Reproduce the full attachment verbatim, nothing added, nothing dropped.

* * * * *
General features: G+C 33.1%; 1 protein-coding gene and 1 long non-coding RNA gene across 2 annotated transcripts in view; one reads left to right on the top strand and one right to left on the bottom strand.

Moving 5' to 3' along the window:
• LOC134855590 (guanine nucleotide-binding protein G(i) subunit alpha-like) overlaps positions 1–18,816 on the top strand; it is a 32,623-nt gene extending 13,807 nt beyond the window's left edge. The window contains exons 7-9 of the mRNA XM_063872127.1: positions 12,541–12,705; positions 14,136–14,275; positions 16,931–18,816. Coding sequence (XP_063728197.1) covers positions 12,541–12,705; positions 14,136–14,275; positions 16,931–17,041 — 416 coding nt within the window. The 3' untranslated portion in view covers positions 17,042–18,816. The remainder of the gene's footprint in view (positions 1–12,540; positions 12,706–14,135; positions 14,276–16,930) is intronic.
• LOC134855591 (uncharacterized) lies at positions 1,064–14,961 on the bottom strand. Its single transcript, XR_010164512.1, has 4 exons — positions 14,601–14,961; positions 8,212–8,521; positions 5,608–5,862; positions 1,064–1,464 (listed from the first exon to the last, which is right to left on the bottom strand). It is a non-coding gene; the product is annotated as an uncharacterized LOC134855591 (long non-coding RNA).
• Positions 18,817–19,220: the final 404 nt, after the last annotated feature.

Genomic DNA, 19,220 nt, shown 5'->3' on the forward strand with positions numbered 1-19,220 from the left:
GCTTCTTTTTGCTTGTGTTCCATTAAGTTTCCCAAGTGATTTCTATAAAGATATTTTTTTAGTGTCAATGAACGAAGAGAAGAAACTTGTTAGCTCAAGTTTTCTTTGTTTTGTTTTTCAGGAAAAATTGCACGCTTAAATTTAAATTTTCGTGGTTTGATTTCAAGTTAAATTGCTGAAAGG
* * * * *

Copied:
General features: G+C 33.1%; 1 protein-coding gene and 1 long non-coding RNA gene across 2 annotated transcripts in view; one reads left to right on the top strand and one right to left on the bottom strand.

Moving 5' to 3' along the window:
• LOC134855590 (guanine nucleotide-binding protein G(i) subunit alpha-like) overlaps positions 1–18,816 on the top strand; it is a 32,623-nt gene extending 13,807 nt beyond the window's left edge. The window contains exons 7-9 of the mRNA XM_063872127.1: positions 12,541–12,705; positions 14,136–14,275; positions 16,931–18,816. Coding sequence (XP_063728197.1) covers positions 12,541–12,705; positions 14,136–14,275; positions 16,931–17,041 — 416 coding nt within the window. The 3' untranslated portion in view covers positions 17,042–18,816. The remainder of the gene's footprint in view (positions 1–12,540; positions 12,706–14,135; positions 14,276–16,930) is intronic.
• LOC134855591 (uncharacterized) lies at positions 1,064–14,961 on the bottom strand. Its single transcript, XR_010164512.1, has 4 exons — positions 14,601–14,961; positions 8,212–8,521; positions 5,608–5,862; positions 1,064–1,464 (listed from the first exon to the last, which is right to left on the bottom strand). It is a non-coding gene; the product is annotated as an uncharacterized LOC134855591 (long non-coding RNA).
• Positions 18,817–19,220: the final 404 nt, after the last annotated feature.

Genomic DNA, 19,220 nt, shown 5'->3' on the forward strand with positions numbered 1-19,220 from the left:
GCTTCTTTTTGCTTGTGTTCCATTAAGTTTCCCAAGTGATTTCTATAAAGATATTTTTTTAGTGTCAATGAACGAAGAGAAGAAACTTGTTAGCTCAAGTTTTCTTTGTTTTGTTTTTCAGGAAAAATTGCACGCTTAAATTTAAATTTTCGTGGTTTGATTTCAAGTTAAATTGCTGAAAGG